What is Glucosinolate?
Glucosinolates are compounds found in cruciferous vegetables that contain the mineral sulfur. The scent most commonly associated with rotten eggs, sulfur presents itself in a more subtly bitter flavor and pungent aroma in these foods.
How Do Glucosinolates Function?
In plants, glucosinolates provide defense against insects, bacteria and fungi by interacting and communicating with enzymes. While the compounds created by these enzymes are toxic to insects, they have proven to be very beneficial to humans when ingested: they interfere with carcinogenesis and metastasis, lowering the risk of cancer.
Benefits of Glucosinolates
Studies have shown that increased glucosinolate intake, particularly in the form of cruciferous vegetables, reduces the risk of some diseases – the most notable of which is cancer. Glucosinolates have also been shown to reduce the risk and slow the progression of cardiovascular disease and multiple chronic inflammatory diseases.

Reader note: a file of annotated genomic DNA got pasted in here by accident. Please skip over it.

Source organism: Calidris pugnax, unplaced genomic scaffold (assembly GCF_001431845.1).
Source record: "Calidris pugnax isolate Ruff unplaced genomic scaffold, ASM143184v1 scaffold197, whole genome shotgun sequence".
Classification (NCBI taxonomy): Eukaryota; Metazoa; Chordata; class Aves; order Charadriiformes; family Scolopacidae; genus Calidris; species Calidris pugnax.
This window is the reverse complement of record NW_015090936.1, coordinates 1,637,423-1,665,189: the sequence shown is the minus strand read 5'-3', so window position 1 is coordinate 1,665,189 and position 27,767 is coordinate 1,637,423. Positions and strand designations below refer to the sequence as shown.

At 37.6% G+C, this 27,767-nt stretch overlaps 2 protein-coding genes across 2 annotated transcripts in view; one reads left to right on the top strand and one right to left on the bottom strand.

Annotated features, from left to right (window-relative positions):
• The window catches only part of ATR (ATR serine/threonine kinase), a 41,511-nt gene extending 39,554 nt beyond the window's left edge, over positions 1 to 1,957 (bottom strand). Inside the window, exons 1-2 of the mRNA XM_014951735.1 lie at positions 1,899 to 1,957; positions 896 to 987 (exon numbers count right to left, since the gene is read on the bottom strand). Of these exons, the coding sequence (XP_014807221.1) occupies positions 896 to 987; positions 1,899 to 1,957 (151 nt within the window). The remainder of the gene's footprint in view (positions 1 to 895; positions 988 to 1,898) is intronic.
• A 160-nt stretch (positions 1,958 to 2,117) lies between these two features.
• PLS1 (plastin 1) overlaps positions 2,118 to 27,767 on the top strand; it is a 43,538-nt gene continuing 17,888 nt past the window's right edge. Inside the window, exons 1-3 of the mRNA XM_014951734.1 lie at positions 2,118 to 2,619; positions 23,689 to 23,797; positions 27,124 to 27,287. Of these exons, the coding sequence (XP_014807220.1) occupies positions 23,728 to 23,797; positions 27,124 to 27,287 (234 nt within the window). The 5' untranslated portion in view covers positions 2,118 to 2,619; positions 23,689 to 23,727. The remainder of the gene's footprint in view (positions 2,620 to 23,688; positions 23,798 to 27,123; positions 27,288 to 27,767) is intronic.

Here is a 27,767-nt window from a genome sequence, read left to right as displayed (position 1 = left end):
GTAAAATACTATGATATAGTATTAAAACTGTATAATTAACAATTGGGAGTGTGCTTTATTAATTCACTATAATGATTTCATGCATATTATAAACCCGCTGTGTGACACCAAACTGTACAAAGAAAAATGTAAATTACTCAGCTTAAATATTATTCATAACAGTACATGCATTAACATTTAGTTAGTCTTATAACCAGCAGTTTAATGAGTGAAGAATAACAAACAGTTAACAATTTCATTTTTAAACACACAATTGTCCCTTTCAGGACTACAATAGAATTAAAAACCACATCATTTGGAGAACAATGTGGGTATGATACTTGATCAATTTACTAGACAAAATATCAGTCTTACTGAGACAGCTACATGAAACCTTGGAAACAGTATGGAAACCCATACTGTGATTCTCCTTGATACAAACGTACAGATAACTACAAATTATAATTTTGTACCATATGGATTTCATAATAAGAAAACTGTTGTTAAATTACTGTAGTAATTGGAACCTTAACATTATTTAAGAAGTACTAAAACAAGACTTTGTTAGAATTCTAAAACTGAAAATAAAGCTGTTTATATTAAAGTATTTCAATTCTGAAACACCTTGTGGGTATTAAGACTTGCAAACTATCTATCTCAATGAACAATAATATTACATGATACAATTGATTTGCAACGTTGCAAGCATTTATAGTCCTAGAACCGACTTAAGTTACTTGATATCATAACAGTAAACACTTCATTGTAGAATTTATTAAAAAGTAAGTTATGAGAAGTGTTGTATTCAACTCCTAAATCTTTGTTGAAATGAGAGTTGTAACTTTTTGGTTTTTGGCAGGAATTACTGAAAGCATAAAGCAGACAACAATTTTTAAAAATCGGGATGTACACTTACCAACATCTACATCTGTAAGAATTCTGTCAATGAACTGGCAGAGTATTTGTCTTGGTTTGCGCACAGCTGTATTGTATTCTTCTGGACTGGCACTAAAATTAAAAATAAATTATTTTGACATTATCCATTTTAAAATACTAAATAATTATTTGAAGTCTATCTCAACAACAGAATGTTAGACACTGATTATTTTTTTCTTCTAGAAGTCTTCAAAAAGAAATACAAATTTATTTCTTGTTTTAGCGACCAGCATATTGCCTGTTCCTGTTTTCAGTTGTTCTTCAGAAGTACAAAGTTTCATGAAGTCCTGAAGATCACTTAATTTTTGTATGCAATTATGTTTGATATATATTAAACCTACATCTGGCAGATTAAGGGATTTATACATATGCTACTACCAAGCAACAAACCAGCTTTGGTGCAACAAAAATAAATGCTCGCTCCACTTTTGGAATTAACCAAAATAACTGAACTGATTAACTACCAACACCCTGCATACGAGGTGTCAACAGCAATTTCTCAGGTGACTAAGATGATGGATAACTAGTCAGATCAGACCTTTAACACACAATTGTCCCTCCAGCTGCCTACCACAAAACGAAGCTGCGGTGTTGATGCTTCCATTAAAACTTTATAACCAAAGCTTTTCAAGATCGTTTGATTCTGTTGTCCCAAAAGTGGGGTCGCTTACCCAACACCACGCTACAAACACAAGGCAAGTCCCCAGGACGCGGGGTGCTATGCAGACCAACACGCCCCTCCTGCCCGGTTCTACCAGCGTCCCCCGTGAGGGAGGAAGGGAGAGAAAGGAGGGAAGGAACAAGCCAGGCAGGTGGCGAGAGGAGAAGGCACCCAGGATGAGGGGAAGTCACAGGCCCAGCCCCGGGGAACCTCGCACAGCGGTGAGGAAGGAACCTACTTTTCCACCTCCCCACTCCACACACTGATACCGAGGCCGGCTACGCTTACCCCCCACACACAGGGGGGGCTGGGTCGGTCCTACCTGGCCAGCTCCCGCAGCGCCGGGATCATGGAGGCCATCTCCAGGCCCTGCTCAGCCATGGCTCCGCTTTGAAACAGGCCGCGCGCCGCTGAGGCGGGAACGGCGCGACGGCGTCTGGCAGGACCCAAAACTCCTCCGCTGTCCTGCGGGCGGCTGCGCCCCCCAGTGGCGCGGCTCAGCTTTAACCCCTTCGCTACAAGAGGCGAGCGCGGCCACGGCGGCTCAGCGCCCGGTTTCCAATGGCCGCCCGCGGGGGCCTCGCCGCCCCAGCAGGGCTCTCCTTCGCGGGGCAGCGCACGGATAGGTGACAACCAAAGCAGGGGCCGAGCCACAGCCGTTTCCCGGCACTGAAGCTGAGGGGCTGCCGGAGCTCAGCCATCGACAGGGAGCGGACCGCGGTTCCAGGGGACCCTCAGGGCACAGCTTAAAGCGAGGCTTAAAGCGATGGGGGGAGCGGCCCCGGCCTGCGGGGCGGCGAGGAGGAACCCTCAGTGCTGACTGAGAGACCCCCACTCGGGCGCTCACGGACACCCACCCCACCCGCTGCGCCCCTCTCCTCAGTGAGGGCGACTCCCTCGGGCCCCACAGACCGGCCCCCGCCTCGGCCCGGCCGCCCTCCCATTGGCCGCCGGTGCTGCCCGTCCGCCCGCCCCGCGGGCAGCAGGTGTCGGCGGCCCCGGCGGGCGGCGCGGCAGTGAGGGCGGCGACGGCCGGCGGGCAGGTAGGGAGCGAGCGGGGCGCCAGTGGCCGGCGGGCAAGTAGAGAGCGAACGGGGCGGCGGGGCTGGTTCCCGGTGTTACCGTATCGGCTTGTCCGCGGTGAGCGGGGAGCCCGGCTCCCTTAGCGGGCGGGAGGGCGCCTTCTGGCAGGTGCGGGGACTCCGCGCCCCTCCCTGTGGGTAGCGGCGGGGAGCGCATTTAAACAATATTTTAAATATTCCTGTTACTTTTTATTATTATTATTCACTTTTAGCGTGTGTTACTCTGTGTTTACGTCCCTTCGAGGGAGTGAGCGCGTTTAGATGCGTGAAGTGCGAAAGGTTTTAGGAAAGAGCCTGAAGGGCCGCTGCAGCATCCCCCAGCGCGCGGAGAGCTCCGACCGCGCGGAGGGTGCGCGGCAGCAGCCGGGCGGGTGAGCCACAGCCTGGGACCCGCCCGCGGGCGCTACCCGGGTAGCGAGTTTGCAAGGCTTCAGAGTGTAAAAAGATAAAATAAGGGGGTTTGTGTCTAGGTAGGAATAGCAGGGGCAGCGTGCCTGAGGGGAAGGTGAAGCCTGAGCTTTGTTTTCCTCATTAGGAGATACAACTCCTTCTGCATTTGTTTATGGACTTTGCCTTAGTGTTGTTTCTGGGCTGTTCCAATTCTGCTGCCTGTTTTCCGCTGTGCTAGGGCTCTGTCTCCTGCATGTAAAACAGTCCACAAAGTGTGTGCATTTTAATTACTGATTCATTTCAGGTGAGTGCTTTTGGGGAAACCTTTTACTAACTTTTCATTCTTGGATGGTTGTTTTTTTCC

Risks of Glucosinolates
While for most people, the risk of thyroid issues is low, those with pre-existing hypothyroidism should limit their intake of glucosinolates.
Glucosinolates are a part of the family of goitrogens, chemicals and compounds that interfere with thyroid hormones by disrupting the processing of iodine. Iodine is a crucial ingredient for thyroid hormone, and if the organ doesn’t have proper access to iodine, the hormone level will drop.
Anti-nutritional factors (ANFs) reduce the availability of other nutrients in the body when consumed in food or water. The major antinutritional risk of glucosinolates is related to its potential thyroid problems for people with pre-existing conditions.
Foods Rich in Glucosinolates
Any vegetable that falls under the cruciferous family is rich in glucosinolates. Some of the most common examples are listed below:
- Bok choy
- Brussels sprouts
To learn more about cruciferous vegetables and their many benefits, read these articles on the Snap Blog: